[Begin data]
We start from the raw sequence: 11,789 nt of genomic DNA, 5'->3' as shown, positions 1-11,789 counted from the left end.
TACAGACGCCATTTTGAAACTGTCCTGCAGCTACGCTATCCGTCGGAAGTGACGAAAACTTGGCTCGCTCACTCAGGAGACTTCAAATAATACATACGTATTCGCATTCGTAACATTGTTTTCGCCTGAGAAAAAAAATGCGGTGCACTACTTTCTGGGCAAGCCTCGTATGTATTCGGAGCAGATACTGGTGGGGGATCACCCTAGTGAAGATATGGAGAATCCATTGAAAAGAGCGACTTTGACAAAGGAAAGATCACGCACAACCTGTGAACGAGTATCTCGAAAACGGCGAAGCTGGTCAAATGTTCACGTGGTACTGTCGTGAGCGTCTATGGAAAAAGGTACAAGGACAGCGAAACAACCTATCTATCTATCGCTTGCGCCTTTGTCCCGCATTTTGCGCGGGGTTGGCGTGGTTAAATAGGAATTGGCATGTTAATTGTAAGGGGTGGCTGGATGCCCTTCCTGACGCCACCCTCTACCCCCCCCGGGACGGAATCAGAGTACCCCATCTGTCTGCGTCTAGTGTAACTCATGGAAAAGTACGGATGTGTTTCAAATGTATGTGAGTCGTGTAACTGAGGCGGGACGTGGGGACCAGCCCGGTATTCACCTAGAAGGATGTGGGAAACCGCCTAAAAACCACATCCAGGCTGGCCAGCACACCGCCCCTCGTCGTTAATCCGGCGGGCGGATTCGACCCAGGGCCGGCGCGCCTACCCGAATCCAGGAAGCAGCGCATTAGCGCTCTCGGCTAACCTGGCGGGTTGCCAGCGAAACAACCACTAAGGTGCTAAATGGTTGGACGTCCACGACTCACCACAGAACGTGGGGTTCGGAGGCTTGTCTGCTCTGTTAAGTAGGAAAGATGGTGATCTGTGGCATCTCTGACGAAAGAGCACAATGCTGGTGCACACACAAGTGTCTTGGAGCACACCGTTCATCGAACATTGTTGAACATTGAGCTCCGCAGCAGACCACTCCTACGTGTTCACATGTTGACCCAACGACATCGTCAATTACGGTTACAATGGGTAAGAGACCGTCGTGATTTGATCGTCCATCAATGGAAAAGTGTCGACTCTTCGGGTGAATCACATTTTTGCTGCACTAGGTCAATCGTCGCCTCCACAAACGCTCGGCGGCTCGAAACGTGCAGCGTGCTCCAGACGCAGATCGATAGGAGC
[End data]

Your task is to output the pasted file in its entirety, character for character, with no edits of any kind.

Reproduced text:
We start from the raw sequence: 11,789 nt of genomic DNA, 5'->3' as shown, positions 1-11,789 counted from the left end.
TACAGACGCCATTTTGAAACTGTCCTGCAGCTACGCTATCCGTCGGAAGTGACGAAAACTTGGCTCGCTCACTCAGGAGACTTCAAATAATACATACGTATTCGCATTCGTAACATTGTTTTCGCCTGAGAAAAAAAATGCGGTGCACTACTTTCTGGGCAAGCCTCGTATGTATTCGGAGCAGATACTGGTGGGGGATCACCCTAGTGAAGATATGGAGAATCCATTGAAAAGAGCGACTTTGACAAAGGAAAGATCACGCACAACCTGTGAACGAGTATCTCGAAAACGGCGAAGCTGGTCAAATGTTCACGTGGTACTGTCGTGAGCGTCTATGGAAAAAGGTACAAGGACAGCGAAACAACCTATCTATCTATCGCTTGCGCCTTTGTCCCGCATTTTGCGCGGGGTTGGCGTGGTTAAATAGGAATTGGCATGTTAATTGTAAGGGGTGGCTGGATGCCCTTCCTGACGCCACCCTCTACCCCCCCCGGGACGGAATCAGAGTACCCCATCTGTCTGCGTCTAGTGTAACTCATGGAAAAGTACGGATGTGTTTCAAATGTATGTGAGTCGTGTAACTGAGGCGGGACGTGGGGACCAGCCCGGTATTCACCTAGAAGGATGTGGGAAACCGCCTAAAAACCACATCCAGGCTGGCCAGCACACCGCCCCTCGTCGTTAATCCGGCGGGCGGATTCGACCCAGGGCCGGCGCGCCTACCCGAATCCAGGAAGCAGCGCATTAGCGCTCTCGGCTAACCTGGCGGGTTGCCAGCGAAACAACCACTAAGGTGCTAAATGGTTGGACGTCCACGACTCACCACAGAACGTGGGGTTCGGAGGCTTGTCTGCTCTGTTAAGTAGGAAAGATGGTGATCTGTGGCATCTCTGACGAAAGAGCACAATGCTGGTGCACACACAAGTGTCTTGGAGCACACCGTTCATCGAACATTGTTGAACATTGAGCTCCGCAGCAGACCACTCCTACGTGTTCACATGTTGACCCAACGACATCGTCAATTACGGTTACAATGGGTAAGAGACCGTCGTGATTTGATCGTCCATCAATGGAAAAGTGTCGACTCTTCGGGTGAATCACATTTTTGCTGCACTAGGTCAATCGTCGCCTCCACAAACGCTCGGCGGCTCGAAACGTGCAGCGTGCTCCAGACGCAGATCGATAGGAGC